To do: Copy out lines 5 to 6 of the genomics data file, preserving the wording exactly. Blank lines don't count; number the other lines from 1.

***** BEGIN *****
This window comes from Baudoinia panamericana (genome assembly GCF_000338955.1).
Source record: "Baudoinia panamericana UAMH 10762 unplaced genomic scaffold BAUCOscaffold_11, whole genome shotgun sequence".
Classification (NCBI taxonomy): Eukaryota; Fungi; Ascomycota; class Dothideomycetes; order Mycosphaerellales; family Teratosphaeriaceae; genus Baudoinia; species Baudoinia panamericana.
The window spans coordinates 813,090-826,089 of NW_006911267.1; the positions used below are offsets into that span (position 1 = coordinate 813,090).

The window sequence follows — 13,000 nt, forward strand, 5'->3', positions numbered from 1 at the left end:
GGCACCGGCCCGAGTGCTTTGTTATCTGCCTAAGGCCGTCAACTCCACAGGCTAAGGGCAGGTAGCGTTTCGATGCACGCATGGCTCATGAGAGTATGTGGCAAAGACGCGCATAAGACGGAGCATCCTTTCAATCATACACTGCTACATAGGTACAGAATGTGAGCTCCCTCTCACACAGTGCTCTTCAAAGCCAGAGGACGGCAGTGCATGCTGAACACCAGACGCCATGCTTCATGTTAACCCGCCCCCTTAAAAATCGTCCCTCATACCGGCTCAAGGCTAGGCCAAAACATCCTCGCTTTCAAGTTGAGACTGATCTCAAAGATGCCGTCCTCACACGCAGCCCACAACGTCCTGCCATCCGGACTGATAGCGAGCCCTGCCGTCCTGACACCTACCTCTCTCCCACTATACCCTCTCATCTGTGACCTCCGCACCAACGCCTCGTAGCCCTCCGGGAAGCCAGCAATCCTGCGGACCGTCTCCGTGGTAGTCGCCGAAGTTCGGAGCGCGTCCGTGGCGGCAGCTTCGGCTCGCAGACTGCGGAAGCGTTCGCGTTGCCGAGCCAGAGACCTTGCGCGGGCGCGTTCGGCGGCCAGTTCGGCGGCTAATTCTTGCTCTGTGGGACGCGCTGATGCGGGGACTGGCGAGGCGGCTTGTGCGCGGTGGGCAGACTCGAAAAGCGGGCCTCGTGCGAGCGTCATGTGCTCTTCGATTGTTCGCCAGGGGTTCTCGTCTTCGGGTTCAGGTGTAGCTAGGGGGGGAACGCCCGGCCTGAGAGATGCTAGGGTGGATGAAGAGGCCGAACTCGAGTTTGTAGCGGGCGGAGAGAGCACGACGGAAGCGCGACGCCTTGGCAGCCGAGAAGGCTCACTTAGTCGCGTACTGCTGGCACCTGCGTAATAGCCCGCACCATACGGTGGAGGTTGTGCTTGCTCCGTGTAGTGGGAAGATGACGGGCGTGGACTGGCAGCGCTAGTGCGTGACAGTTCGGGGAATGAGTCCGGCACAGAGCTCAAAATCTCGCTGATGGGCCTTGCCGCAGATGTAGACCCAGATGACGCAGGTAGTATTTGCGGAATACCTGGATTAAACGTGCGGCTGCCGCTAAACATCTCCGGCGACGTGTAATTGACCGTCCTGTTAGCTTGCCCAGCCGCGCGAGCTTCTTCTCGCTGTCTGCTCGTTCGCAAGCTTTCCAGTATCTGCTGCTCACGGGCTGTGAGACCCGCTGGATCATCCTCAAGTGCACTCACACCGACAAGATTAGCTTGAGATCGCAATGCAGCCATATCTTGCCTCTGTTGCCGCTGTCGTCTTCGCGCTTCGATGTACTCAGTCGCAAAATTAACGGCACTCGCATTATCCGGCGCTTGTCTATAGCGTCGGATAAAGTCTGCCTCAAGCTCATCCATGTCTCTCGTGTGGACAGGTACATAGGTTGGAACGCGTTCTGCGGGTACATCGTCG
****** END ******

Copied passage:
The window sequence follows — 13,000 nt, forward strand, 5'->3', positions numbered from 1 at the left end:
GGCACCGGCCCGAGTGCTTTGTTATCTGCCTAAGGCCGTCAACTCCACAGGCTAAGGGCAGGTAGCGTTTCGATGCACGCATGGCTCATGAGAGTATGTGGCAAAGACGCGCATAAGACGGAGCATCCTTTCAATCATACACTGCTACATAGGTACAGAATGTGAGCTCCCTCTCACACAGTGCTCTTCAAAGCCAGAGGACGGCAGTGCATGCTGAACACCAGACGCCATGCTTCATGTTAACCCGCCCCCTTAAAAATCGTCCCTCATACCGGCTCAAGGCTAGGCCAAAACATCCTCGCTTTCAAGTTGAGACTGATCTCAAAGATGCCGTCCTCACACGCAGCCCACAACGTCCTGCCATCCGGACTGATAGCGAGCCCTGCCGTCCTGACACCTACCTCTCTCCCACTATACCCTCTCATCTGTGACCTCCGCACCAACGCCTCGTAGCCCTCCGGGAAGCCAGCAATCCTGCGGACCGTCTCCGTGGTAGTCGCCGAAGTTCGGAGCGCGTCCGTGGCGGCAGCTTCGGCTCGCAGACTGCGGAAGCGTTCGCGTTGCCGAGCCAGAGACCTTGCGCGGGCGCGTTCGGCGGCCAGTTCGGCGGCTAATTCTTGCTCTGTGGGACGCGCTGATGCGGGGACTGGCGAGGCGGCTTGTGCGCGGTGGGCAGACTCGAAAAGCGGGCCTCGTGCGAGCGTCATGTGCTCTTCGATTGTTCGCCAGGGGTTCTCGTCTTCGGGTTCAGGTGTAGCTAGGGGGGGAACGCCCGGCCTGAGAGATGCTAGGGTGGATGAAGAGGCCGAACTCGAGTTTGTAGCGGGCGGAGAGAGCACGACGGAAGCGCGACGCCTTGGCAGCCGAGAAGGCTCACTTAGTCGCGTACTGCTGGCACCTGCGTAATAGCCCGCACCATACGGTGGAGGTTGTGCTTGCTCCGTGTAGTGGGAAGATGACGGGCGTGGACTGGCAGCGCTAGTGCGTGACAGTTCGGGGAATGAGTCCGGCACAGAGCTCAAAATCTCGCTGATGGGCCTTGCCGCAGATGTAGACCCAGATGACGCAGGTAGTATTTGCGGAATACCTGGATTAAACGTGCGGCTGCCGCTAAACATCTCCGGCGACGTGTAATTGACCGTCCTGTTAGCTTGCCCAGCCGCGCGAGCTTCTTCTCGCTGTCTGCTCGTTCGCAAGCTTTCCAGTATCTGCTGCTCACGGGCTGTGAGACCCGCTGGATCATCCTCAAGTGCACTCACACCGACAAGATTAGCTTGAGATCGCAATGCAGCCATATCTTGCCTCTGTTGCCGCTGTCGTCTTCGCGCTTCGATGTACTCAGTCGCAAAATTAACGGCACTCGCATTATCCGGCGCTTGTCTATAGCGTCGGATAAAGTCTGCCTCAAGCTCATCCATGTCTCTCGTGTGGACAGGTACATAGGTTGGAACGCGTTCTGCGGGTACATCGTCG